The Doctrine of Giving - Part I
“Will a man rob God? Yet ye have robbed me. But ye say, Wherein have we robbed thee? In tithes and offerings. Ye are cursed with a curse: for ye have robbed me, even this whole nation. Bring ye all the tithes into the storehouse, that there may be meat in mine house, and prove me now herewith, saith the LORD of hosts, if I will not open you the windows of heaven, and pour you out a blessing, that there shall not be room enough to receive it. And I will rebuke the devourer for your sakes, and he shall not destroy the fruits of your ground; neither shall your vine cast her fruit before the time in the field, saith the LORD of hosts. And all nations shall call you blessed: for ye shall be a delightsome land, saith the LORD of hosts.” —Malachi 3:8-12
When it comes to the subject of giving, most Christians do not truly understand its scriptural significance, neither do they grasp just how important it is. Granted, many believers have been duped by so-called preachers, and, as a result, have become cynical, jaded, and skeptical of any preacher who takes up an offering. Others have not been taught the benefits of giving to the work of God, and therefore fail to take advantage of what the Bible teaches.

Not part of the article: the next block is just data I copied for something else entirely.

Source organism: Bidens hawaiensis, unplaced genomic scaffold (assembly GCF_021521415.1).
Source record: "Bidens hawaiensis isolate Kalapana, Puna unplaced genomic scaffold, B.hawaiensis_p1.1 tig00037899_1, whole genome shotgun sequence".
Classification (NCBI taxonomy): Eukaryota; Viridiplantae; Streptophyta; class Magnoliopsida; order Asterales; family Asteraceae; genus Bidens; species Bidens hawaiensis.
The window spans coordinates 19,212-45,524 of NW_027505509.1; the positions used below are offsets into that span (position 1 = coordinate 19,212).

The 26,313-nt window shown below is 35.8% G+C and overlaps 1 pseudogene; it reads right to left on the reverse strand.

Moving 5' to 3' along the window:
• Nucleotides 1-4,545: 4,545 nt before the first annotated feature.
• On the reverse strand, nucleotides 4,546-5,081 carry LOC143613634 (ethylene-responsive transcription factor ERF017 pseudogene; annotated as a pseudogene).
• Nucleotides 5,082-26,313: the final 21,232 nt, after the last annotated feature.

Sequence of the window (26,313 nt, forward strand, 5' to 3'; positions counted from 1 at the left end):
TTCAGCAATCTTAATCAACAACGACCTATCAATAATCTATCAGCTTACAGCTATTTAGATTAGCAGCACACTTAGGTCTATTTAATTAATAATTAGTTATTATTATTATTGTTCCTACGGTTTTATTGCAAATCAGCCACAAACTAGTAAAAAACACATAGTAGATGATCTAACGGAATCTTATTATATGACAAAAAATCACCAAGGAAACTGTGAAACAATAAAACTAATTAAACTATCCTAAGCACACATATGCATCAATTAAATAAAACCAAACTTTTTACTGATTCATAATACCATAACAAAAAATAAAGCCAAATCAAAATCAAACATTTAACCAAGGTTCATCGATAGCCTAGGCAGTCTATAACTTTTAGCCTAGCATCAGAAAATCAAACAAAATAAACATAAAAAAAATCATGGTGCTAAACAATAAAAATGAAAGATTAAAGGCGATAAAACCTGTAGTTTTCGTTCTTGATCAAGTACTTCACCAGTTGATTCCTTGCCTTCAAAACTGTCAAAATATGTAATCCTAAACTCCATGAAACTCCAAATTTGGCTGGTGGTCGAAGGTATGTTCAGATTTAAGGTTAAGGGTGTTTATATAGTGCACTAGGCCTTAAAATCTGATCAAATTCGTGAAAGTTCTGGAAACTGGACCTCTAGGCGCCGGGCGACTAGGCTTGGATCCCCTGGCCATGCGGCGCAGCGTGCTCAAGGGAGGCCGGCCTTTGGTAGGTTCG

I hope and pray that you, dear reader, would not meet this truth with skepticism, but rather with an open heart, truly asking the Lord for His understanding regarding our giving. God could have chosen many and varied ways to support His work and to bless His people, but He chose the format of giving, and that includes tithes and offerings. Tithing was formulated by God as the means to finance His work, and it gives Him the opportunity to bless those who give (II Cor. 9:6-7).
*Tithing Under Abel *
I want to take this moment to look at what the Word of God says about giving, for the Bible must be the criteria for everything that we do. The Word of God has the answer for every one of life’s questions, no matter how small or great the question may be, the Word of God alone holds the key to what you need.
Many would say that tithing is not under the new covenant. However, if the truth were to be known, tithing is and has been a part of every covenant that God has made with man. Let’s take a look at tithing before the law. To do this, we must first look at Genesis 4:4: “And Abel, he also brought of the firstlings of his flock and of the fat thereof. And the LORD had respect unto Abel and to his offering.”